If you’re going to read this, don’t bother.
After a couple of pages you won’t want to be here. So forget it. Go away. Get out while you’re still in one piece.
There has to be something better on television. Or since you have so much time on your hands, maybe you could take a night course. Become a doctor. You could make something out of yourself. Treat yourself to a dinner out. Color your hair.
You’re not getting any younger.
What happens here is first going to piss you off. After that it just gets worse and worse.
You would expect such a beginning from Chuck Palahniuk but in the case of Choke it turns out to be absolutely true. It indeed just gets worse and worse.
There is this feeling of too much Chuck. The first time I felt it was while I was reading my third Palahniuk novel – Fight Club. I wasn’t constantly jumping off the chair with the exclamation THIS IS TOTALLY FUCKED UP BUT GENIUS IN SOME WAY! I wasn’t reading with that much pleasure and on the contrary, I was a bit bored with the already predictable Palahniuk type of writing. I decided it was time for a considerable Chuck Palahniuk pause because I sincerely believe he is a great author. I was thinking I probably had too much.
So after two months pause, I gave Choke a shot and I was utterly and completely disappointed. I was forcing myself to read, constantly checking how many pages there are left and hoping this torture is soon going to be over.
“Boring” isn’t the right word but it’s the first word that comes to mind.
See also: predictable
See also: unoriginal
The story is about yet another one of Palahniuk’s sick and tortured characters. Victor Mancini has had a turbulent childhood – moving from a foster home to a foster home because his mother was a sort of crazy criminal who was unable to raise him. With the exceptions of a few time when she came back to claim him but after a while he was back in yet another foster home.
The grown up Victor Mancini is living no better. Officially he works in a re-enactment museum set in colonial times, having left medical school. In his spare time, he chokes in restaurant. You heard right, he goes there, chokes on food and then lets someone save him. He gives people pleasure, confidence, a reason to live. He makes them heroes in their own eyes and then he lives off the money they send him afterwards. Because everyone wants to feel needed and special. And everyone wants that feeling of having changed or even saved someone else’s life:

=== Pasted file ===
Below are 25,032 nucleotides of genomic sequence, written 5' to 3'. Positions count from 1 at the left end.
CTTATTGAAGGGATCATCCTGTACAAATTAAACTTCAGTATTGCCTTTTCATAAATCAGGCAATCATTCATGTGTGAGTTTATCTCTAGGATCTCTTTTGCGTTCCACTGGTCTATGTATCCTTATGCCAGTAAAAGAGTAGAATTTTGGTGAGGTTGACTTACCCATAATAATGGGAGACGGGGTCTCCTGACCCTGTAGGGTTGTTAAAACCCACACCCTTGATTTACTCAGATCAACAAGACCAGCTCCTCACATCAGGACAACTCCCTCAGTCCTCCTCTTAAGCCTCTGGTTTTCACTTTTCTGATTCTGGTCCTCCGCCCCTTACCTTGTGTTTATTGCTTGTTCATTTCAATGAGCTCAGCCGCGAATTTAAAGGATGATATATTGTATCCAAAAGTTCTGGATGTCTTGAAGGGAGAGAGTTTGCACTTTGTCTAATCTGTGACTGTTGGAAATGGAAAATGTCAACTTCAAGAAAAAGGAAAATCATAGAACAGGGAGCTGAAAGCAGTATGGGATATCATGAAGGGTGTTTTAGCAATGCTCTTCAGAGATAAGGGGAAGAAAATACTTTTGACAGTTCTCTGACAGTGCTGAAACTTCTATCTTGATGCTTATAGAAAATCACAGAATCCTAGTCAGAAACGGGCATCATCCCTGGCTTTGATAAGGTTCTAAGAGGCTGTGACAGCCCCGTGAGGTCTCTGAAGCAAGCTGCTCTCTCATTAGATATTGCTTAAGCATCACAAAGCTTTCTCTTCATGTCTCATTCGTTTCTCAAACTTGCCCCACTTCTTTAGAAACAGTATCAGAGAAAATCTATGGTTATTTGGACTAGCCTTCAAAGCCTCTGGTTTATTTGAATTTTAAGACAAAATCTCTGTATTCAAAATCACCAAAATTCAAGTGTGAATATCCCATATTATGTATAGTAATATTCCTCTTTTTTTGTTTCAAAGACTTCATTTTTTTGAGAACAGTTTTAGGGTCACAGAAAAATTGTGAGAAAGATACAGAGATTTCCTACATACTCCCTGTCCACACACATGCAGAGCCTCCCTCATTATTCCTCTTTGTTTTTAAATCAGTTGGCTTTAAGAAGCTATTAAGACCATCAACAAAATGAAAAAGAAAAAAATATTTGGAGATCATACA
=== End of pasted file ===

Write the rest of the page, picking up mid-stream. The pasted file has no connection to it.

What I want is to be needed. What I need is to be indispensable to somebody. Who I need is somebody that will eat up all my free time, my ego, my attention. Somebody addicted to me. A mutual addiction.
On top of that Victor Mancini is a sex addict, going around groups looking for casual girls. Fucking them in the bathroom, in the hospital, in the airplane, raping them, you name it. And when he is free from all of these occupations, well he visits his dying mother, now completely delusional.
So far, nothing to be so alarmed or surprised by. Chuck Palahniuk is himself – dissecting the flaws of contemporary society, abolishing the norms we live by, shocking the puritans and provoking thoughts in the always-looking-for-answers type of people. Like me. And yet, there is something wrong about Choke. Something that doesn’t really go right. Palahniuk has his strong moments, as always:
The unreal is more powerful than the real. Because nothing is as perfect as you can imagine it. Because its only intangible ideas, concepts, beliefs, fantasies that last. Stone crumbles. Wood rots. People, well, they die. But things as fragile as a thought, a dream, a legend, they can go on and on. If you can change the way people think. The way they see themselves. The way they see the world. You can change the way people live their lives. That’s the only lasting thing you can create.
but most of the time it’s just not the influential and controversial author I remember from Invisible Monsters and Survivor. At first I thought it’s just the syndrome of reading too much novels from the same author. He just gets way too predictable and you can no longer enjoy it. But I don’t think that’s the case here. I can’t go back in time and read his works in reverse order, and yet I can’t help but think that there was something more in Invisible Monsters, Survivor, and even in Fight Club. It’s just that Choke is definitely not his best attempt but I would continue exploring the Palahniuk world because he is an author who is not afraid to describe the things with their real names. Even if sometimes he sounds brutal, vulgar and incomprehensible.
More from Chuck Palahniuk: